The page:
My wife and I have decided to co-own our house (for the kids) after the divorce. We are having a difficult time figuring out how much she should pay on the mortgage since she has her apartment rent to deal with as well. Is there a general rule? Also, can she claim part of the tax deduction?
First let me preface my answer by stating that I am licensed to practice law in Oklahoma and Texas and not licensed to practice law in California, so I am unable to give you any specific advice regarding your question because I am not familiar with California statues and rules. However, I can give you a general response to your question, although for specific advice you need to speak to an attorney licensed in California.
My understanding of your question is that you want to know how much your wife should be paying toward the mortgage in your settlement agreement. It has been my experience in Oklahoma and Texas that Courts are leery about awarding property to both parties following a divorce. That is not to say if you reach an agreement in that regard, the Court will not approve such an agreement, but that if a trial is held the Court will usually award one party a residence or order the residence to be sold. Because of that there is no law and no case law that I am aware of in Oklahoma that would lend any guidance to your situation.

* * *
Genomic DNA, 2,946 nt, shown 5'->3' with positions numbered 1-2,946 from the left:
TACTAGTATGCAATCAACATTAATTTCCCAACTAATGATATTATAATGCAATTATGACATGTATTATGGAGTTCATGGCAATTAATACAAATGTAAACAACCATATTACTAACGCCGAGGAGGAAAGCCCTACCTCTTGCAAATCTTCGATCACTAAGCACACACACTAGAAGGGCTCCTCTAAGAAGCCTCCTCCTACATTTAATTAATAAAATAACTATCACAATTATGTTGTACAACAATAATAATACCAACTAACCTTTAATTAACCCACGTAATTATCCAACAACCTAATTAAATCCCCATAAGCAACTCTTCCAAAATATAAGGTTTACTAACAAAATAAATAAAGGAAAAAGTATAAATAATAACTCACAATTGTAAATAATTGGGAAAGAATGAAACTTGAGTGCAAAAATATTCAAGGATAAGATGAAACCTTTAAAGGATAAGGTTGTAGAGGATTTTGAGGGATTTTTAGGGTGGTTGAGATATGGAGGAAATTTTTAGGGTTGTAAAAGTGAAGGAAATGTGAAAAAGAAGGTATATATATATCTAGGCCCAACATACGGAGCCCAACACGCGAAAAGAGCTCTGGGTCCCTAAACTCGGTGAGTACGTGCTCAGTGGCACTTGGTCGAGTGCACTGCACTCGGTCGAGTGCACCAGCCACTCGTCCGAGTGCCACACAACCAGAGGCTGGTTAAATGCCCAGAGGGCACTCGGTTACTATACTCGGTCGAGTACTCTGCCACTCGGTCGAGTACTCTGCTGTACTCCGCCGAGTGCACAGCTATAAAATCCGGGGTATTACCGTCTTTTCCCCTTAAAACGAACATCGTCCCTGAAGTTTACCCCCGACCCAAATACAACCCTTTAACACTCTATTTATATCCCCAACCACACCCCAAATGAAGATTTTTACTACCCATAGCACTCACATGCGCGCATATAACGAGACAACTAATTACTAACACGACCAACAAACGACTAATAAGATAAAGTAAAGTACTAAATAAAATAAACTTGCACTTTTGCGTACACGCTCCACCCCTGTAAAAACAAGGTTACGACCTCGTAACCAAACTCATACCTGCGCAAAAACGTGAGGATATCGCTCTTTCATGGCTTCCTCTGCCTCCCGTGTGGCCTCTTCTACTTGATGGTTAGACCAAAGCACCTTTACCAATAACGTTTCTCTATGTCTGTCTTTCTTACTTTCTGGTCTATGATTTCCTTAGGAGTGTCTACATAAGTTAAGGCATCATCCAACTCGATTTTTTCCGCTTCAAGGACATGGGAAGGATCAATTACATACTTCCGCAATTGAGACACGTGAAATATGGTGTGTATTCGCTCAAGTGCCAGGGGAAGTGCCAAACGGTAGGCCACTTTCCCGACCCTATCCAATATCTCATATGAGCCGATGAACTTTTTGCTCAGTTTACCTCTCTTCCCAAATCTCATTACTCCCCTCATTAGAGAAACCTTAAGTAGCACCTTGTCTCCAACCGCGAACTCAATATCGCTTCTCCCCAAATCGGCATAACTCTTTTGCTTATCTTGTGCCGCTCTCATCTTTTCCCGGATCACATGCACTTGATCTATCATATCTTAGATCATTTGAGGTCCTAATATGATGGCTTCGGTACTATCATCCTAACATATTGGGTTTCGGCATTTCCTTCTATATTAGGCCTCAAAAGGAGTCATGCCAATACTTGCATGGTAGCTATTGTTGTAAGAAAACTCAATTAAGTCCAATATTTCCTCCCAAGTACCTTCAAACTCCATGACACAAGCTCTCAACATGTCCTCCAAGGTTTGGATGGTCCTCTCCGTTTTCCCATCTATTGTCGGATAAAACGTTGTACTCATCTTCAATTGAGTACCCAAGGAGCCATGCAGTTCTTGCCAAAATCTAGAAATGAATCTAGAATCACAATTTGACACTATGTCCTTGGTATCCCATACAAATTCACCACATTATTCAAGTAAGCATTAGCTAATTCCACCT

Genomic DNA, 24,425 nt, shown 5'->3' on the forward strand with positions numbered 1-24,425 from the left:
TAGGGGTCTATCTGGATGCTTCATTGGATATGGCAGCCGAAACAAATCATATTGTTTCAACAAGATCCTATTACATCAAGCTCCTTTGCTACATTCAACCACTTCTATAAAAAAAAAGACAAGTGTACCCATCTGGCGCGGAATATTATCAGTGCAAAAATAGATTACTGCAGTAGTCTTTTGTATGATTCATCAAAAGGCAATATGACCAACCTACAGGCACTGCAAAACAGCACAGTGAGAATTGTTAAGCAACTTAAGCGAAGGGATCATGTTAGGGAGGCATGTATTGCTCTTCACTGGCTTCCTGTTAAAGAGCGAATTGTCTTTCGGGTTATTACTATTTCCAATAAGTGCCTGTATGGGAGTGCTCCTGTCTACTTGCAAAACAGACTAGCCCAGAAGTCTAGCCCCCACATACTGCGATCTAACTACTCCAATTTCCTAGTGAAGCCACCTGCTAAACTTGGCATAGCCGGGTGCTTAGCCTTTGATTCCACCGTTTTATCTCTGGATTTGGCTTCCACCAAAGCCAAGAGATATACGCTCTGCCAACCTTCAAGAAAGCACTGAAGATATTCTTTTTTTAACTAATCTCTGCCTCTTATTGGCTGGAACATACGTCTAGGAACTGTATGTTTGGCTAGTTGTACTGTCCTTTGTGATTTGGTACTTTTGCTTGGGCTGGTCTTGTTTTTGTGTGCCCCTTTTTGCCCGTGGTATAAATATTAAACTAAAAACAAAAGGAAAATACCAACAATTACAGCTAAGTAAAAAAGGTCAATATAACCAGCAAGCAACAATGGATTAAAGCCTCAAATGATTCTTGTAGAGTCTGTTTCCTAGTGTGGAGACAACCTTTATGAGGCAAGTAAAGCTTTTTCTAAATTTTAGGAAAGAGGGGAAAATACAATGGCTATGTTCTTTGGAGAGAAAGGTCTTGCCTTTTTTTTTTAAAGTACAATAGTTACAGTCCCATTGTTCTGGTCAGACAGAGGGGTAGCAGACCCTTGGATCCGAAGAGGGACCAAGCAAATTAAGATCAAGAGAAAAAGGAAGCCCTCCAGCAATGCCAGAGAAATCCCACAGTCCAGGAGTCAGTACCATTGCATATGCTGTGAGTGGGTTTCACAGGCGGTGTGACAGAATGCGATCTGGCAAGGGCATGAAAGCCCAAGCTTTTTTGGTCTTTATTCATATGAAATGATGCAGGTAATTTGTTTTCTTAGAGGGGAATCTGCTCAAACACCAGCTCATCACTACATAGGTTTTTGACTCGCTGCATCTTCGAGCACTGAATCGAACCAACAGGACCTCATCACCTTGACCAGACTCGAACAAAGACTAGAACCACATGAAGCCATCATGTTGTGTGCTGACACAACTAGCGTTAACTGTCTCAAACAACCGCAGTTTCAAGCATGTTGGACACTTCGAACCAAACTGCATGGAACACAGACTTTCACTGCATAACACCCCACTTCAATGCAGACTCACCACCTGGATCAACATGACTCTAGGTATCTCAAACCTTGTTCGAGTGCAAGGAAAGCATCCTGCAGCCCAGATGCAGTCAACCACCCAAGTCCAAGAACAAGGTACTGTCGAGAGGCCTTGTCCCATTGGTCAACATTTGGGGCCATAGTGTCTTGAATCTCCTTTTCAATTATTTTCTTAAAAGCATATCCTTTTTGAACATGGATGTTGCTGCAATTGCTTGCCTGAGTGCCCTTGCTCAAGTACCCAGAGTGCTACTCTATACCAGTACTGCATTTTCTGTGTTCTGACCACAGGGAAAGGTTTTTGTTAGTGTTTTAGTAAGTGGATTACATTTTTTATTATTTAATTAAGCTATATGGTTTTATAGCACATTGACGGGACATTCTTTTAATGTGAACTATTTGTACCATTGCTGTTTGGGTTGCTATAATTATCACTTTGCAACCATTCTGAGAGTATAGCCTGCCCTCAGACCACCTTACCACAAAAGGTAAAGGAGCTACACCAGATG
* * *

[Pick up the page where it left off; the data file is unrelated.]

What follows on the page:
As I am not familiar with California law, so there maybe some in your state and I would urge you to consult a California attorney with this specific issue. As far as a settlement, most Courts will adopt whatever agreements you and your wife enter into regarding your divorce so long as you have both agreed and signed off on them. It may make sense for the party remaining in the residence to pay a larger share of the expense as it will be their primary residence. Another alternative would be to split in proportion to your incomes.
As I am not an expert in the area of income taxes I would suggest you meet with an accountant or other tax expert with regards to your tax question. But again, Courts will generally approve any agreements you reach, including an agreement as to who can claim what exemptions. Since you will be co-owners of the residence I believe you can share the deduction or one can claim the entire amount; however, I would again suggest speaking an expert in the field.
Bradley K. Cunningham is a Senior Attorney in the Tulsa, Oklahoma office of Cordell & Cordell where his primary practice is exclusively in the area of domestic relations. Mr. Cunningham is licensed in the states of Oklahoma and Texas. After growing up in Tulsa, Mr. Cunningham moved to Arkansas where he received his undergraduate degree in Accounting from Harding University in Searcy, Arkansas. He then returned to Oklahoma and received his Juris Doctor from the University of Oklahoma.